COVID-19 is forcing the worlds of business and education to embrace many of the tools that will drive the fourth industrial revolution
When the new Springbok rugby head coach, Jacques Nienaber, last week addressed a webinar – an online seminar – on the technology secrets of the Boks, he probably did not realise he was providing an example of how the fourth industrial revolution (4IR) was about to be given a boost by the spread of COVID-19.
The technologies underlying 4IR include cloud computing, artificial intelligence, the Internet of Things, digital collaboration, and virtual workspaces. However, most businesses and educational institutions have avoided it until now – or at least ignored it – as they believed the old ways still worked best.
That perception was destroyed in a few weeks in February and March, as many countries went into social and business lockdown, and South African businesses went into crisis mode as they grappled with keeping workers safe from the coronavirus, or COVID-19.
As business events around the world, from major conferences to small product launches, were cancelled, organisations scrambled for alternative ways to go to market. Schools and universities moved en masse to online teaching – but remained at a loss in dealing with classed requiring physical participation.
It was ironic, then, that rugby was the basis of one of the country’s first webinars of the coronavirus era – even though it was never intended to replace a physical event. Nienaber was speaking at the first TechByte webinar hosted by Springbok sponsor Dell Technologies, which had been planning the series well before the virus became a pandemic.
The core point of the event: technologies like those used to present the webinar were at the heart of the new world of work made possible by 4IR. It represented opportunities for businesses, sports bodies and educational institutions.
According to Doug Woolley, general manager of Dell Technologies South Africa, the company was helping the South African Rugby Union (SARU) modernise its operations through innovative storage and retrieval of match and training videos, and information flow to players. This enabled the Boks to become both faster and smarter by adopting new learning and sharing techniques.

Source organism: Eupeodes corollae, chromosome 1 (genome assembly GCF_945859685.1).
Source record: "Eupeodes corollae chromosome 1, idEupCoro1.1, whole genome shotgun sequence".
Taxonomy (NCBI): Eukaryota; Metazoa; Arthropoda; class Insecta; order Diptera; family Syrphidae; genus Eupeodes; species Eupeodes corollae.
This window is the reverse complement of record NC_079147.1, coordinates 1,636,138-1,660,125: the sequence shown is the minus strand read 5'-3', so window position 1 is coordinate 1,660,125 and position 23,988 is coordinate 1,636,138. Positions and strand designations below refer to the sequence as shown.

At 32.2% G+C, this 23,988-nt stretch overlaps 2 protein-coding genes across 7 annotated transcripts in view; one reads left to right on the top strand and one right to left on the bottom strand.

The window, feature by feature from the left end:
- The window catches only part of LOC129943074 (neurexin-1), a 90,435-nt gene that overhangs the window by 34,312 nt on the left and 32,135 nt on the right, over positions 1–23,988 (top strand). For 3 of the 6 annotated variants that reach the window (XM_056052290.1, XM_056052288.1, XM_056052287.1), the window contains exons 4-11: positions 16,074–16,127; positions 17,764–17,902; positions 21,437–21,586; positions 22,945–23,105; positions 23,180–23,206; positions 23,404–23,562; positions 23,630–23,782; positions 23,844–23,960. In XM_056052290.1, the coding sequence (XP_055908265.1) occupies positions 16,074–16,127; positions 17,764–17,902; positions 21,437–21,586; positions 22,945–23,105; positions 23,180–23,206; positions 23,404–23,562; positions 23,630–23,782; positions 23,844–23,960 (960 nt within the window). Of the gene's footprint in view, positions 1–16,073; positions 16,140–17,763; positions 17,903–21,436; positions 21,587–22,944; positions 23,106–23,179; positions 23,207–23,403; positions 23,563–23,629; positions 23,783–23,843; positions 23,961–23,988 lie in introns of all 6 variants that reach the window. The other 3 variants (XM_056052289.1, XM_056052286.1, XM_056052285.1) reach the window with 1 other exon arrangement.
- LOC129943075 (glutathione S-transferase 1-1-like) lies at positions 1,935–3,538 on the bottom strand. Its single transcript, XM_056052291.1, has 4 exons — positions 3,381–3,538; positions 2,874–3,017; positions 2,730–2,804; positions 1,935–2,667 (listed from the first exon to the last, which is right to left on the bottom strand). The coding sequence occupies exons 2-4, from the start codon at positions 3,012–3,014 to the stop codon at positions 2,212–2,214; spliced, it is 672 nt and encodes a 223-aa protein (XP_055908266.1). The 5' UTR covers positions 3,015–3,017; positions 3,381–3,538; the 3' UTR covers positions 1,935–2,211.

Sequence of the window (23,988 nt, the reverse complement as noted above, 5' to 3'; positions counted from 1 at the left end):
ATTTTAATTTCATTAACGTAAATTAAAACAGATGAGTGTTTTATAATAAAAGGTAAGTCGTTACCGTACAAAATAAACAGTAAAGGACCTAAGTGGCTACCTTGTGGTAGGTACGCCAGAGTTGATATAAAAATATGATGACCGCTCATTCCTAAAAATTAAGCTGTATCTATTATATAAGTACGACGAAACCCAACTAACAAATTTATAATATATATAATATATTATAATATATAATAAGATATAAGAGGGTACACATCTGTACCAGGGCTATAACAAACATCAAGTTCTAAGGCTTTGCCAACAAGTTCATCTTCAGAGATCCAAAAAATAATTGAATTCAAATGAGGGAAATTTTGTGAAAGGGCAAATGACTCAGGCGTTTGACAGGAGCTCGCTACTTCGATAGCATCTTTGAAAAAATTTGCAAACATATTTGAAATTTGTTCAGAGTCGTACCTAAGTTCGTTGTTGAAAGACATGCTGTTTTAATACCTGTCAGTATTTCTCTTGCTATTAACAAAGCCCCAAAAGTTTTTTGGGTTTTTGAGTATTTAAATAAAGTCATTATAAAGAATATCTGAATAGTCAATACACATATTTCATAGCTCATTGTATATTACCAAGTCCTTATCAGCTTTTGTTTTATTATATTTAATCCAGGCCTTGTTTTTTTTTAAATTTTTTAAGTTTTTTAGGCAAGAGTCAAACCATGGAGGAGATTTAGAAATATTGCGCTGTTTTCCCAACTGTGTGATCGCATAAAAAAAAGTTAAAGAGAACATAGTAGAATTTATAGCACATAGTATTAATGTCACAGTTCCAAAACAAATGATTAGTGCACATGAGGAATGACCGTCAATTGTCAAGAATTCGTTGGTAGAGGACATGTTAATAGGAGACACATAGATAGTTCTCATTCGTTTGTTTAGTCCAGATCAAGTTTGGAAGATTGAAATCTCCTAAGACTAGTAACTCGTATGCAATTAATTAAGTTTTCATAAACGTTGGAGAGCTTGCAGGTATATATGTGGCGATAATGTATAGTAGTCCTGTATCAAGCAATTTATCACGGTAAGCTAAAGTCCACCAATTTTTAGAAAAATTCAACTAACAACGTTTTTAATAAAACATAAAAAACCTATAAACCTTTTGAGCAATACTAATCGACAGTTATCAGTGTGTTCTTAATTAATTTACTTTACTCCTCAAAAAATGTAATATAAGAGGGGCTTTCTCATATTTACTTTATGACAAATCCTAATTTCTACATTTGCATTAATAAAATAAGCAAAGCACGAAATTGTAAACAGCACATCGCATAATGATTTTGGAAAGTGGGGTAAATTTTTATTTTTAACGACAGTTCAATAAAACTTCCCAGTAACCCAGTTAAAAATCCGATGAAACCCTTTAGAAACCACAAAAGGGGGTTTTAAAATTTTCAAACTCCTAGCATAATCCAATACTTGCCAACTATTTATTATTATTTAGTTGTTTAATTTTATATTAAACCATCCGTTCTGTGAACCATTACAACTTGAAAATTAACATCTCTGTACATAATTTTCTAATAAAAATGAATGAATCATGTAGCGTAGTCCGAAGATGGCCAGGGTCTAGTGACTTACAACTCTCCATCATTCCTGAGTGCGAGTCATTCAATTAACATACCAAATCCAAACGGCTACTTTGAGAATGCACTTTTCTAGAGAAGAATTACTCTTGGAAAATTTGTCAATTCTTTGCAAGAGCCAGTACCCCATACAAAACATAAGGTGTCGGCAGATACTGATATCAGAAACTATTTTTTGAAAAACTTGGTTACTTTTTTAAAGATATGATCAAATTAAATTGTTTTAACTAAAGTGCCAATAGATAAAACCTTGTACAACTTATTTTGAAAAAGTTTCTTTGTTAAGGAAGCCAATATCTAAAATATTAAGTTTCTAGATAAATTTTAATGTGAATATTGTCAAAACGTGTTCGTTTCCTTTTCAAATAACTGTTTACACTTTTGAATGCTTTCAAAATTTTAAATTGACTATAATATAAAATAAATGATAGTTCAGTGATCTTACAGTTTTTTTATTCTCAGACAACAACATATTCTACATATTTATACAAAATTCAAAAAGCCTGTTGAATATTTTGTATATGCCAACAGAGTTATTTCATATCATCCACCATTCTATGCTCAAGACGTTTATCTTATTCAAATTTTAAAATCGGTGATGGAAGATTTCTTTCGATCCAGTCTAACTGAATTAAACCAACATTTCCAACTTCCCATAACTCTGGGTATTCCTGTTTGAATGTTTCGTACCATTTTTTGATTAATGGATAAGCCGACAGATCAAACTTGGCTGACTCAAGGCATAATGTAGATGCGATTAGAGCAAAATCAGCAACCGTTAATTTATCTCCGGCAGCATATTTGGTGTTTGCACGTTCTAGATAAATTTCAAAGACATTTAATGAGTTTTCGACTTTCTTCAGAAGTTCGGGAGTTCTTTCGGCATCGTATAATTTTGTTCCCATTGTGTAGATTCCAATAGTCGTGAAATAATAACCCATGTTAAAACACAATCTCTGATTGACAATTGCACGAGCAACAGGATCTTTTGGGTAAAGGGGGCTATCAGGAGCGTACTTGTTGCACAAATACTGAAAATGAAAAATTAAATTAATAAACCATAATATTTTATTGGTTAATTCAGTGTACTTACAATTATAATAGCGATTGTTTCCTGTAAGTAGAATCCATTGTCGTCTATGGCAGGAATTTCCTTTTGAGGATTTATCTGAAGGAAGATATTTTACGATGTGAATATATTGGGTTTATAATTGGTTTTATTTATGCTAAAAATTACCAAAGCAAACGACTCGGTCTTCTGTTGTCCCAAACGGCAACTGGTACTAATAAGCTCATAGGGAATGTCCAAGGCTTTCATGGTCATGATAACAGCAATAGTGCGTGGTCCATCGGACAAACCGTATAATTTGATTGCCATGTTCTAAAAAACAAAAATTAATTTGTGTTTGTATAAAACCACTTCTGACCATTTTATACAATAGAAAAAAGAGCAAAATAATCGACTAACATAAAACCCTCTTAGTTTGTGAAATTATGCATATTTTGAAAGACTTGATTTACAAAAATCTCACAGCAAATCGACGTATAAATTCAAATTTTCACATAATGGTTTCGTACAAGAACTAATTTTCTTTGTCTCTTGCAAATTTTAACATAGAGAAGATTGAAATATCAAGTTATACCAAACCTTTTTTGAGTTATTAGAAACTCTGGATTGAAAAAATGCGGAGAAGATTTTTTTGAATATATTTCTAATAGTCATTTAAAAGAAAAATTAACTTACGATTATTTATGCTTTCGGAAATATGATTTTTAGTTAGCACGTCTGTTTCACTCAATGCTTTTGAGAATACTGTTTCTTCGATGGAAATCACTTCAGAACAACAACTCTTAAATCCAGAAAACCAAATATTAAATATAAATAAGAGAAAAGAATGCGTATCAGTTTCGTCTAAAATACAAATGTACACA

It is exactly these techniques that will enable organisations to survive the coronavirus pandemic.
Aside from normal precautionary rules, like social distancing, banning business travel and curtailing face-to-face meetings, organisations are embracing tools that, until recently, were confined almost entirely to information technology workers and companies. The concept of “remote working” has moved from being a grudge allowance for a very limited proportion of employees to a matter of business survival.
Managers who once lived or died by how many bums they could see on seats in the office are learning to oversee remote workers and manage the digital tools that manage their time. Suddenly, names like Teams and Webex are tripping off the tongues of executives who, three months ago, came out in a rash when someone mentioned “digitalisation”.
As much as artificial intelligence, robots and the likes of 3D printing are touted as the leading edge of 4IR, it is the relatively simple process of taking an organisation’s processes digital that will drive the revolution. And the benefits of remote working will be the most visible outcome of that process.
The most common platforms and applications being used for remote working include:
Microsoft Teams: a “unified communication and collaboration platform” that hosts video meetings and presentations, file sharing and storage, document collaboration, and “persistent chat” – meaning an online text conversation becomes an ongoing record of communication. It includes Skype for Business, so those familiar with Skype will not have a steep learning curve.
Citrix Workspace: a digital workspace software platform that allows multiple users to remotely access and operate windows desktops via PCs, tablets, and other devices. It means workers don’t have to drag their workplace computers home, but can access their work desktop as if they are at the office. It avoids the need to license work software for home use, and also includes Skype for Business.
Amazon WorkSpaces: one of the leaders in an emerging field known as Desktop-as-a-Service (DaaS). It helps eliminate complexity in managing hardware, operating system versions and patches, and virtual desktops.
Slack: a group instant messaging platform for organisations. Originally designed to replace email as the main form of communicating and sharing inside a company, it allows communications to be shared and organised by channels for group discussions. Private messages are still allowed for sharing information and files.
TeamViewer: best known for remote-control of computers, it is a software application that is also used for desktop sharing, online meetings, web conferencing and file transfer.
Trello: helps keep track of workflow, tasks and collaboration via a list-making and tracking board system. It’s biggest plus: preventing double work. As remote working takes off, organisations will often wrestle with different people repeating the same job unnecessarily.
It is clear that the coronavirus crisis will have at least one positive outcome. It will provide a dramatic, global and unavoidable case study of the fourth industrial revolution in action.
We will quickly discover that the 4IR is not about artificial intelligence and robots taking our jobs, but about the digital enablement of much of the human workforce.
- Arthur Goldstuck is founder of World Wide Worx and editor-in-chief of Gadget.co.za. Follow him on Twitter and Instagram on @art2gee
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